The first trend, followed on several occasions by Italian case law, classifies the collateral warranty arrangement as promise of quality pursuant to Section 1497 of the Italian Civil Code: for our purposes, the main consequence of such classification is that the indemnification is subject to the limitation period of one year from delivery (in case of sale of shareholdings, from the effectiveness of said sale) provided for by Section 1495 of the Italian Civil Code and expressly referred to by Section 1497 of the Italian Civil Code. Since Section 2936 provides for the prohibition of derogation from the rules on limitation, according to the supporters of this theory, the collateral warranty arrangement clause that provides for a duration of the indemnification obligation longer than the term of one year from the closing should be considered void for being non-compliant with the regulations on limitation.

The second interpretation trend, instead, is that of the theories that relate the collateral warranty arrangement to a guarantee in a technical sense, attributing to the same an insurance or, anyway, a risk allocation function. Hence the operation mechanism of the collateral warranty arrangement would be autonomous from the concepts of fulfilment and “terminability” of the agreement and would instead be grounded on the following scheme: upon occurrence of an event proving the inaccuracy of the “representations and warranties”, the seller shall have to pay the purchaser the agreed indemnification, regardless of the event at issue being actually attributable to the seller itself, with the consequent possibility to extend the duration of the indemnity obligation beyond the limitation period under Section 1495 of the Italian Civil Code.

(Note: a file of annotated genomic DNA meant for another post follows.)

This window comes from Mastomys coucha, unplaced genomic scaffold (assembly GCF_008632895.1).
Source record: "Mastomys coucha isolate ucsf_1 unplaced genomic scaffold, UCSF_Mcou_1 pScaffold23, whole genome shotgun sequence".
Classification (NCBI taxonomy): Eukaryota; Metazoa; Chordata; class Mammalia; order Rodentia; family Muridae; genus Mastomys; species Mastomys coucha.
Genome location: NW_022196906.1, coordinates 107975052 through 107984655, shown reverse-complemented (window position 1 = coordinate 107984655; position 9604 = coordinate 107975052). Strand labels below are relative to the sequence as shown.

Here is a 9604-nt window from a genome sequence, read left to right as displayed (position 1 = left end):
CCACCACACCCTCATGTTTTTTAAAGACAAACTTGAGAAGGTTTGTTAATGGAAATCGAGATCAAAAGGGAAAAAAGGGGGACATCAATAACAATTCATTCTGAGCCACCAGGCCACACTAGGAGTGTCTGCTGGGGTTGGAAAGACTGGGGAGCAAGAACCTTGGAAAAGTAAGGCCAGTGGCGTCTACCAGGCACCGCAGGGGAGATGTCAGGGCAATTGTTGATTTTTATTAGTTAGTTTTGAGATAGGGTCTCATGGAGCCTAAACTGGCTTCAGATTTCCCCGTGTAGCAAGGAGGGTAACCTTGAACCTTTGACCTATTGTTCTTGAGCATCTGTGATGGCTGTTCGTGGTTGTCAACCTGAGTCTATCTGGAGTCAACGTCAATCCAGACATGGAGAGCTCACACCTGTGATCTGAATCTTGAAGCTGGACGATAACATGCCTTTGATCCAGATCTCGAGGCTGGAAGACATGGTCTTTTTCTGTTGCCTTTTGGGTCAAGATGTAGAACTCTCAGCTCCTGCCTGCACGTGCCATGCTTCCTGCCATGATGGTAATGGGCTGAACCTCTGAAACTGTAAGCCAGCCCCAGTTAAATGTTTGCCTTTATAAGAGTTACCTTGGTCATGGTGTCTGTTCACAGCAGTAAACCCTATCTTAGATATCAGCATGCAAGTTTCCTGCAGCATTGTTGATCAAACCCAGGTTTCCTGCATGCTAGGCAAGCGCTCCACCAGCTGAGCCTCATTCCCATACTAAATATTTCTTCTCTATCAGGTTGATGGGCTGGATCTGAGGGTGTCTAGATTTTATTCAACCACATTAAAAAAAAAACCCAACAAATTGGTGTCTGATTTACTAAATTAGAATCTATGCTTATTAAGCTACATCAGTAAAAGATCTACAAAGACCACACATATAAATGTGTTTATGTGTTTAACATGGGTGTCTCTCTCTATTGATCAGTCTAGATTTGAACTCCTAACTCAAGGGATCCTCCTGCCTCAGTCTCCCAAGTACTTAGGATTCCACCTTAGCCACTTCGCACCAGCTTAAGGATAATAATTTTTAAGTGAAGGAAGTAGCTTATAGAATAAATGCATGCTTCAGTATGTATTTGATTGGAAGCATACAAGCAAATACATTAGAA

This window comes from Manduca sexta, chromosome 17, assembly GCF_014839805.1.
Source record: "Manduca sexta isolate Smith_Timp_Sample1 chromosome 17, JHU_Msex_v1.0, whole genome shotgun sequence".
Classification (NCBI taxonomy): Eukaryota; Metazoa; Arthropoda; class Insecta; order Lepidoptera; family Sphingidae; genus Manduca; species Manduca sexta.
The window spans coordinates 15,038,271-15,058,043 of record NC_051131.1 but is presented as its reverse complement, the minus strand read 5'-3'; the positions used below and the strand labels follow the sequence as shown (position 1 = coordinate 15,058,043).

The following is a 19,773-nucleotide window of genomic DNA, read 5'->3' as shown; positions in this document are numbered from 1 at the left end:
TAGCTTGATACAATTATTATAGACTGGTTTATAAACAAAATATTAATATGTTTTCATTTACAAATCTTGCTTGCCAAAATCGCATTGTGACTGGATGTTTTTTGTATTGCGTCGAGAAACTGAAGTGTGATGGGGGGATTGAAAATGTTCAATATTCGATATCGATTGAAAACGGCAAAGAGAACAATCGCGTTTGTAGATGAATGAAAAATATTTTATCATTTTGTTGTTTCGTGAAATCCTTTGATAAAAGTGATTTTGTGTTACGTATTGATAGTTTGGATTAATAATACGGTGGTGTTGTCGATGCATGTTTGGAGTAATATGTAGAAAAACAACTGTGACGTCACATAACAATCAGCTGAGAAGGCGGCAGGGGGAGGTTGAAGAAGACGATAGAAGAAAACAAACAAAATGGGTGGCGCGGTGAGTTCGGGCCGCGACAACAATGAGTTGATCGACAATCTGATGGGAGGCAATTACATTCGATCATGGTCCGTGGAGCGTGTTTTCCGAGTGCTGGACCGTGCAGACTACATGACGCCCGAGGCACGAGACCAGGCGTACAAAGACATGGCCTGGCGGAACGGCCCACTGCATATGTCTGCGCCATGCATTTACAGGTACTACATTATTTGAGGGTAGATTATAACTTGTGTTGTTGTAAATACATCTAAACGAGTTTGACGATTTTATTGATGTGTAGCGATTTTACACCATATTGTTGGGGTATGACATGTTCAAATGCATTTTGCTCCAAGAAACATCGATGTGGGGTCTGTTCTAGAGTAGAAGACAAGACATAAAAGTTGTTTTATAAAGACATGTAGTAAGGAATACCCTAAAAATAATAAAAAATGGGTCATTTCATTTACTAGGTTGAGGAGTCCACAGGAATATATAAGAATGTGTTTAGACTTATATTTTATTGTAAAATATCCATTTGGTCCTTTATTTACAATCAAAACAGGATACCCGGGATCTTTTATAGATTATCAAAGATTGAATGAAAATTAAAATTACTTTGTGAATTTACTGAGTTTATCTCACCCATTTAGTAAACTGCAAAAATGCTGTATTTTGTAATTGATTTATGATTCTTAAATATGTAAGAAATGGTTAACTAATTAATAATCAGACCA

Conclusions: recent case law positions

By decision no. 16963 of 2014, the Supreme Court embraced the second interpretation trend described above, at least with regard to the inapplicability of the provisions of Sections 1495 and 1497 of the Italian Civil Code to the sale of shareholdings. More precisely, the Supreme Court has classified the indemnification by the seller as a pecuniary obligation ancillary to the purchase agreement, conditional upon the occurrence of any event that may determine an inaccuracy of the “representations and warranties” and, consequently, a damage for the purchaser[3].

Said classification allowed the Supreme Court to state that the right to enforce the indemnification would be subject to the ordinary limitation period of ten years.

However, following the openness shown by the mentioned judgement, subsequent decisions of the Supreme Court and other lower Courts have confirmed the applicability of Section 1497 of the Italian Civil Code (and, consequently, of the shorter limitation period provided for by Section 1495 of the Italian Civil Code) to collateral warranty arrangements contained in share purchase agreements[4].

Confronted with said uncertainty in ordinary case law, arbitration case law embraced instead the theory according to which the collateral warranty arrangement is not to be considered as linked to discipline of guarantees in the sale and purchase of goods set forth in the Italian Civil Code and, for that reason, the annual limitation period under Section 1495 of the Italian Civil Code is not applicable.[5]